Which, as I suspected, is simply not true.
In other words, a consistent push toward negativity damages public libraries because it creates the perception that libraries are doomed anyway–that cities are already shutting them down.
So I went back to IMLS and looked at their annual publications, which actually do go back quite a ways.
If you’d like to look for yourself, go to the IMLS “Public Libraries in the United States Survey” page and click on “Publications” below that headline, not the Publications link on the left sidebar. As in the link pointed to below:
[Thank the Windows Clipping Tool for this–and my inability to draw a straight line for the funny-looking red arrow and sloppy highlighting.]
You should get a page titled “Public Libraries” with links for reports as recent as FY2009 and as far back as FY1989.
I looked at the reports for 2009, 1999 (a 10-year gap) and, given the suggestion that 0.4% of public libraries have closed since 2004, FY2004.
I also looked at three figures: Library agencies (“libraries”), Outlets (stationary, including branches) and Bookmobiles.
The number of outlets can be dramatically different than the number of libraries, especially in states like California that tend toward large agencies (and has 1,122 outlets as of FY2009, but only 181 libraries).
Here are the numbers according to IMLS, with my own totals:
Do you see what I see? The 0.4% decline from 2004 to 2009…simply isn’t there. The overall trend of either libraries or branches (“outlets” is libraries and branches combined) shutting down…simply isn’t there.
Yes, there are fewer bookmobiles–6% fewer in 2009 than in 2004. But there are more libraries, more branches, and more total service points.
Actually, there is a number very close to 0.4% from 2004 to 2009: Namely, there are 0.58% more total service points in 2009 than in 2004. (Note that the “total” number adds Outlets and Bookmobiles, because Outlets already includes Libraries–except for those library agencies that are wholly bookmobiles.)
The 2009 IMLS report says that there are more libraries, right up front–but makes a point that the number of libraries hasn’t grown as fast as the number of people. That’s a much trickier discussion. Are people better served by lots and lots of very small locations or by fewer, larger, better-stocked, better-staffed locations? I don’t think there’s a simple answer. Nationwide, there appears to be roughly one library outlet for every 18,000 people–but that’s one of those averages that is as useful as saying that a river with wide banks and a deep central channel is an average of five feet deep.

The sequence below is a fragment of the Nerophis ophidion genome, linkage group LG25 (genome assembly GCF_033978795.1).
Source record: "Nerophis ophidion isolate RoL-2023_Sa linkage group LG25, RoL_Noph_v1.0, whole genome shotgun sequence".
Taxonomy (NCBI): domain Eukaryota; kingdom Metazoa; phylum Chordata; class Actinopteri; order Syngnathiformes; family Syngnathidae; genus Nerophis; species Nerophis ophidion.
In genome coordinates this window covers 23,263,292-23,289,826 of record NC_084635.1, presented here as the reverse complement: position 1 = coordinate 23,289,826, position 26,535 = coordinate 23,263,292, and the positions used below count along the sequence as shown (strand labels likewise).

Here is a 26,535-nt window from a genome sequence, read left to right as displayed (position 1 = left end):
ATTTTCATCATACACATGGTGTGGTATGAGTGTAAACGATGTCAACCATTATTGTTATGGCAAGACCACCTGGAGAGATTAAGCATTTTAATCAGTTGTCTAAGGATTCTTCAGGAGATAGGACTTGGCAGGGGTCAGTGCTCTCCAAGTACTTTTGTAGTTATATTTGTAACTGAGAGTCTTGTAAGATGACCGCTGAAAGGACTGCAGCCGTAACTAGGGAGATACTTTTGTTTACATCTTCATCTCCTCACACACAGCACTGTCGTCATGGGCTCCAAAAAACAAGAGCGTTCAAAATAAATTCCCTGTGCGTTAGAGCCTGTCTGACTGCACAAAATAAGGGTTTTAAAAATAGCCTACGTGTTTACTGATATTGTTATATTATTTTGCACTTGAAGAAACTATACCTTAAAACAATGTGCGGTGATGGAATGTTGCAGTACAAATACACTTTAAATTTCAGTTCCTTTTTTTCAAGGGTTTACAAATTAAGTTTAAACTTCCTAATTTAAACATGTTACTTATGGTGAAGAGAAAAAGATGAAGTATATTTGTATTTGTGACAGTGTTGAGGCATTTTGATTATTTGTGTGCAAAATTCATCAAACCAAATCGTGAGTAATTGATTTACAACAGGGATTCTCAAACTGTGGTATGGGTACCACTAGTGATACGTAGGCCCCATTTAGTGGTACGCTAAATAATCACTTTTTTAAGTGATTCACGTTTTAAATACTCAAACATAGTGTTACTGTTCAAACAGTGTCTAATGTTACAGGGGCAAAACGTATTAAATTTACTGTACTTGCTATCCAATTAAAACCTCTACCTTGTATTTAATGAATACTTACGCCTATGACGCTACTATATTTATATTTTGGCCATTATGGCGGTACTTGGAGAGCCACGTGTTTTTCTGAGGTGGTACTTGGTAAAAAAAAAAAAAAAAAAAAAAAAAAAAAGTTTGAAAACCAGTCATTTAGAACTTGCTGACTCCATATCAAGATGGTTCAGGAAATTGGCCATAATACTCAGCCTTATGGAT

One point that surprised me a little: The IMLS definition of a library requires paid staff and public funding. Given that a number of small libraries appear to be entirely operated by volunteers, I assume they have some minimal stipend that qualifies them.
I do know that there are lots of libraries around that don’t meet these definitions. A family member even operates one of them–and it’s quite appropriate that it wouldn’t show up in IMLS reports, as it has no public funding of any sort and doesn’t pretend to be an actual public library.
My problem with negativity
I don’t believe it serves the library field to repeat the false notion that American public libraries are shutting down all over the place. (Note that qualifier “American”–I really can’t speak to the situation in the UK.)
For that matter, I don’t believe that always stressing the negative side of library budget issues is healthy.
For what it’s worth, the 2009 IMLS report does note that public library funding has grown in constant dollars since 1999…and the funding per capita has grown since 1999. No, it hasn’t grown as much as usage, but overall, libraries were better funded at the depth of the recession than they were ten years earlier.
I think that’s an important story. I think it’s important that Oakland, a city with enormous budget and other problems, made a point of not cutting library services in this year’s budget–but that story doesn’t show up in the library literature as much as any cut would.
I think that’s a shame. Building from strength works better than trying to stave off weakness.
That’s why this post’s title begins “Public library openings”–because, on the whole, more libraries and branches have opened than have closed.